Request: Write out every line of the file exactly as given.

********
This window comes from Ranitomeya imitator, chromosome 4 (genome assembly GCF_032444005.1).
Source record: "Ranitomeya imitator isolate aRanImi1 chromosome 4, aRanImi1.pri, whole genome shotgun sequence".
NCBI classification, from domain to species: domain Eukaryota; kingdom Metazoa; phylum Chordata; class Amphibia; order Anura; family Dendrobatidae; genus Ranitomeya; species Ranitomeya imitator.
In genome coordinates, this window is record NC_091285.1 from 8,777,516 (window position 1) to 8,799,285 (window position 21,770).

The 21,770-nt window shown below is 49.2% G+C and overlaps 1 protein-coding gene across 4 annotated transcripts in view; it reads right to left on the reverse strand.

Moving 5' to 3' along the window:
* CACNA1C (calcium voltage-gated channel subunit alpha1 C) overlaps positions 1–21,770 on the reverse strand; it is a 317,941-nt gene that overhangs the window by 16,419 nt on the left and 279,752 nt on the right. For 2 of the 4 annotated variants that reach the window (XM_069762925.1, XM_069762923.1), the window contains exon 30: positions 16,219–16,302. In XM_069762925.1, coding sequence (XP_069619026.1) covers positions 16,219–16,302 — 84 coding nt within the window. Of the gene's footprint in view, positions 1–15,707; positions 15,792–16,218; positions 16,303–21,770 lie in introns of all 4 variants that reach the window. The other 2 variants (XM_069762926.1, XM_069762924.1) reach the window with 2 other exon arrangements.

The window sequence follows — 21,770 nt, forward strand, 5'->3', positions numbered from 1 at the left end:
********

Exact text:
This window comes from Ranitomeya imitator, chromosome 4 (genome assembly GCF_032444005.1).
Source record: "Ranitomeya imitator isolate aRanImi1 chromosome 4, aRanImi1.pri, whole genome shotgun sequence".
NCBI classification, from domain to species: domain Eukaryota; kingdom Metazoa; phylum Chordata; class Amphibia; order Anura; family Dendrobatidae; genus Ranitomeya; species Ranitomeya imitator.
In genome coordinates, this window is record NC_091285.1 from 8,777,516 (window position 1) to 8,799,285 (window position 21,770).

The 21,770-nt window shown below is 49.2% G+C and overlaps 1 protein-coding gene across 4 annotated transcripts in view; it reads right to left on the reverse strand.

Moving 5' to 3' along the window:
* CACNA1C (calcium voltage-gated channel subunit alpha1 C) overlaps positions 1–21,770 on the reverse strand; it is a 317,941-nt gene that overhangs the window by 16,419 nt on the left and 279,752 nt on the right. For 2 of the 4 annotated variants that reach the window (XM_069762925.1, XM_069762923.1), the window contains exon 30: positions 16,219–16,302. In XM_069762925.1, coding sequence (XP_069619026.1) covers positions 16,219–16,302 — 84 coding nt within the window. Of the gene's footprint in view, positions 1–15,707; positions 15,792–16,218; positions 16,303–21,770 lie in introns of all 4 variants that reach the window. The other 2 variants (XM_069762926.1, XM_069762924.1) reach the window with 2 other exon arrangements.

The window sequence follows — 21,770 nt, forward strand, 5'->3', positions numbered from 1 at the left end: